Global property consultancy CBRE has beefed up its service offerings with a string of recent deals, including the planned acquisition of a 60 percent stake in UK-based project management specialist Turner & Townsend.
In the all-cash transaction, CBRE will pay £960 million ($1.3 billion) to acquire its share of the Leeds-based advisory, which will retain a 40 percent interest. The deal values Turner & Townsend at £1.6 billion and is expected to be immediately accretive to CBRE’s earnings, the partners said Thursday in a press release.
Turner & Townsend brings experience in managing projects and providing consulting services for clients in 46 countries in the areas of real estate, infrastructure and natural resources.
“This is a transformational transaction for our project management business in terms of both breadth and scale of capabilities,” said Bob Sulentic, president and chief executive of Dallas-based CBRE. “We see sizable secular growth opportunities in project management, which are being propelled by rising public and private infrastructure investment and the drive to a low-carbon global economy.”
The two parties said the deal preserves the existing leadership team, heritage, operational independence and partnership structure of Turner & Townsend, which reported net revenue of £665 million and adjusted EBITDA of £124 million for the 12 months to April.
Under the strategic partnership, the British firm expects to reap benefits such as the opportunity to expand its business in the Americas, where CBRE has deep occupier and investor relationships and a large market presence.
“The combined partnership of CBRE and Turner & Townsend will create the premier global provider of programme, project and cost management from day one,” said Vincent Clancy, chairman and chief executive of Turner & Townsend.
At present, 62 percent of Turner & Townsend’s net revenue comes from real estate projects, 31 percent from infrastructure work and 7 percent from natural resources activity.
Upon the transaction’s expected close in the fourth quarter, Clancy and the existing management team will continue to run the company on a day-to-day basis, with all services continuing under the Turner & Townsend brand. The firm’s financial results will come under CBRE’s Global Workplace Solutions (GWS) business segment.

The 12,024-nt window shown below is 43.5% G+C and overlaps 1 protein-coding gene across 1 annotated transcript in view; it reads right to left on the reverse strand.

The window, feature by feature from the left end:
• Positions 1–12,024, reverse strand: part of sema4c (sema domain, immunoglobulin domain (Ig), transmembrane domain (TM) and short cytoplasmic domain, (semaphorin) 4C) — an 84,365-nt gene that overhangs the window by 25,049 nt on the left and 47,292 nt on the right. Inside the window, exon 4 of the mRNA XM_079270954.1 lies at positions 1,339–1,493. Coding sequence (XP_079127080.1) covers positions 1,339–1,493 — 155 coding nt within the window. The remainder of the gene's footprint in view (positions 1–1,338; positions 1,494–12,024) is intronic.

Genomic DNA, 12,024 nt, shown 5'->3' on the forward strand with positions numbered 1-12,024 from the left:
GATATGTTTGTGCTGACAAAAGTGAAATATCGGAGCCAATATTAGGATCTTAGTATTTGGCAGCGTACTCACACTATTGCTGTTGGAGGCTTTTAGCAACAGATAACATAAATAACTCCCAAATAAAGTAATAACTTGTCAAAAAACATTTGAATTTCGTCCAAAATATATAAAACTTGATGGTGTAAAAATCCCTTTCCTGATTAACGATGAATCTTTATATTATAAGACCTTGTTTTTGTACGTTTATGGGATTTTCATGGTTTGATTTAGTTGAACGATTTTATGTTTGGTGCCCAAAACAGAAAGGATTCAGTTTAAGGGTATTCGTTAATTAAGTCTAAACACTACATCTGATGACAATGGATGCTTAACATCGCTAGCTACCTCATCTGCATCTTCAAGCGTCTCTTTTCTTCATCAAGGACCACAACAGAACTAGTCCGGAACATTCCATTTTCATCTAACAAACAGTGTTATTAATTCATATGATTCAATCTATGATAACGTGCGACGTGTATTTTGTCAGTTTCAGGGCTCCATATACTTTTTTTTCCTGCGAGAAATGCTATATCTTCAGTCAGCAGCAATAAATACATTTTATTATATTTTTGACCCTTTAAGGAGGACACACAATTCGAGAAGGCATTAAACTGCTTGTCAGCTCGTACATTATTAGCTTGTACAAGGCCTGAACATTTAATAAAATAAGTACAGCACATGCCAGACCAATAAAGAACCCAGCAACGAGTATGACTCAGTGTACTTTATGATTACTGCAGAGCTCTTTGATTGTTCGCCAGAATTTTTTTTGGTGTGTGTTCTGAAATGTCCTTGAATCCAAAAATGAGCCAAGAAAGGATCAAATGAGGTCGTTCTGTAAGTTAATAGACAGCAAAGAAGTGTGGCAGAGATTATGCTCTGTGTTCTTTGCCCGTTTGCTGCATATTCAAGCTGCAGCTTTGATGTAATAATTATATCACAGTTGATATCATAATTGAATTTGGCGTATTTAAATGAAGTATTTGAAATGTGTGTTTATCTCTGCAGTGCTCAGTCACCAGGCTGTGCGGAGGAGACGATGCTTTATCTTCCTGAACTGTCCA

Turner & Townsend will be governed by a new board of directors, consisting of three CBRE executives — Sulentic, GWS global CEO Jack Durburg and GWS chief transformation officer and COO Chandra Dhandapani — and three Turner & Townsend executives: Clancy, finance director Jeremy Lathom-Sharp and COO James Dand.
Pieces of the Puzzle
CBRE, which in 2020 knocked JLL from its perch as the top broker of commercial real estate investment deals in Asia Pacific, has spent the last few months acquiring specialists to help ramp up revenue as businesses prepare to emerge from the COVID-19 pandemic.
This week the group announced the acquisition of Singapore-based commercial design firm Wolf Studio, which provides design consultancy, design-build, feasibility studies and visual content planning to clients in the city-state and throughout Southeast Asia.
The directors of Wolf Studio will take on senior leadership roles within the CBRE Singapore design team led by Sebastian Mann, who also heads CBRE’s APAC design business.
Wolf Studio previously worked with CBRE in designing the agency’s Singapore office in Paya Lebar Quarter.
In June, CBRE revealed its acquisition of Union Gaming, a Las Vegas-based investment bank and advisory firm focused on the global casino gambling industry. Employees of Union Gaming, which also has a Hong Kong office, will join forces with CBRE’s existing Vegas-based gaming investment sales team to form a combined global gaming team.